The Benefits of Study Groups

Why Form a Study Group

Group study is a helpful way to reinforce personal study and expand the range of learning. Take a moment to ponder some of the advantages discussed below.
  • Group study builds student and group confidence in preparing for difficult tests. Like an athletic team, students bond together to achieve a common purpose of conquering material and achieving higher levels.
  • Group study helps each individual see differing perspectives of their fellow students. Through frequent group interaction, students begin to see the material from different points of view. For example, the group will form unique test questions because each member perceives the emphasis of the book and teacher differently.
  • Group study creates an opportunity for each student to expand material the teacher has given. The group will formulate answers to questions that as individuals they would not have considered.

How to Form a Study Group
Study group sessions can divert to social discussions that lead the group away from academic purposes. To promote success, students can follow simple steps as they form groups.
  • Establish a shared purpose. In the very first meeting, define the purpose and goals of the group. For example, meeting every week at a specific time or designing a possible test to review with the teacher.
  • Clarify roles and practices. Select a chairperson during the first meeting. Define the role of each student. The group will be more successful as the roles and expectations are more specific.
  • Plan a schedule. The chairperson and the group should take time to plan the material (chapters, lectures, books, articles, notes) to be covered in future meetings.
  • Conduct effective meetings. The chairperson is expected to set a meeting agenda and keep it. A meeting outline will keep the group focused.

What to Do Before the Study Group Meets
Preparation for group study begins with effective personal study. Five important activities should take place during personal study.
  • Finalize lecture notes by completing unfinished sections and placing them in the desired format. Highlight items that seem most important and make a summary which includes the most significant points.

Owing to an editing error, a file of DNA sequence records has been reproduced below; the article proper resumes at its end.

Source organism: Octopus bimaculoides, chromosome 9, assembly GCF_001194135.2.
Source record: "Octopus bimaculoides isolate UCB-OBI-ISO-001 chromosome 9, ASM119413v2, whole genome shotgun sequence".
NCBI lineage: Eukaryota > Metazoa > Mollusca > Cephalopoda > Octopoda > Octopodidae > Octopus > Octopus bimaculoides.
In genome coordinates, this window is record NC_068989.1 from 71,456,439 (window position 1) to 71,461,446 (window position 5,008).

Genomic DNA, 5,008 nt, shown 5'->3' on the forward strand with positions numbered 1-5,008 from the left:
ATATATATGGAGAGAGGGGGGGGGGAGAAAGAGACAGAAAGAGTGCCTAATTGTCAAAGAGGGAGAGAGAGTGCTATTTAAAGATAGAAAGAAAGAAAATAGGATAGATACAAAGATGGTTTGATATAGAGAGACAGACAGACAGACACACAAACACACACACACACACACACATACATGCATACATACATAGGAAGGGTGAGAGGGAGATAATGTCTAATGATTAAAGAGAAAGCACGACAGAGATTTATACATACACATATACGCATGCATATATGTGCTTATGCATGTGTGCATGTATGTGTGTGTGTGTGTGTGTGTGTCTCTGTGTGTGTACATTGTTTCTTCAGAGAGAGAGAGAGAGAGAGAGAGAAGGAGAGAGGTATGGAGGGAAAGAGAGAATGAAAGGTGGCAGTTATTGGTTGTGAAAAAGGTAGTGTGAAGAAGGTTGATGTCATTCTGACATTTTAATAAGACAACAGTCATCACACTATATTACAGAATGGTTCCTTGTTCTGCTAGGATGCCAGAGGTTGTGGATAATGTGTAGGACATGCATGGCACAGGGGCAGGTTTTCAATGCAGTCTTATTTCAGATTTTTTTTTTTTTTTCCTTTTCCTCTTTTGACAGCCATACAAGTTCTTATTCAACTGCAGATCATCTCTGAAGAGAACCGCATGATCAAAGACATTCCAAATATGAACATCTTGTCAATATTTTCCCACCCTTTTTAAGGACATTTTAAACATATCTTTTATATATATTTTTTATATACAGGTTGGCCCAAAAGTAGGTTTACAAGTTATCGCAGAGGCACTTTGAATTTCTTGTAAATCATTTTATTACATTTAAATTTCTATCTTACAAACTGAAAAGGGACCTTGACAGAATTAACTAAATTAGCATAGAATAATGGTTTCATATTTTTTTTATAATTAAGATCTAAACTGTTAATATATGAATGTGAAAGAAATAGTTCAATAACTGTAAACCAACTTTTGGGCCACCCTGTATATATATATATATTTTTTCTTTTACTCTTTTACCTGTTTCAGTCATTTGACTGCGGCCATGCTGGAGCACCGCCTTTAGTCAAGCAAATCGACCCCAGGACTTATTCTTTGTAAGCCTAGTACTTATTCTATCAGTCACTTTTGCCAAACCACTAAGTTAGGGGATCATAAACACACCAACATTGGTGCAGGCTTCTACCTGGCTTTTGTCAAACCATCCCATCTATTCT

• Complete required reading. It is preferred to take notes as you read. At a minimum, class reading should be completed and important passages highlighted or marked in the margins.
  • Write three to five knowledge questions. It is important to get a feel for the type of examination the teacher will use. Knowledge questions deal with the recall of facts and figures and are generally true/false, multiple choice, or fill in the blank questions.
  • Draft three to five comprehension or application questions. These questions are created to help you understand more difficult concepts the teacher may ask in future tests. Comprehension questions ask the student to rephrase a topic into their own words. Application questions ask the student to solve a problem or demonstrate ability. These questions are usually solved through short reply or short essay.
  • Compose several creative essay questions. It is helpful to write questions which help you analyze, synthesize, or evaluate concepts. Write more difficult questions than you think the instructor will test. Doing so will help get into deep learning habits.

1 comment:

  1. Whatever we gathered information from the blogs, we should implement that in practically then only we can understand that exact thing clearly, but it’s no need to do it, because you have explained the concepts very well.

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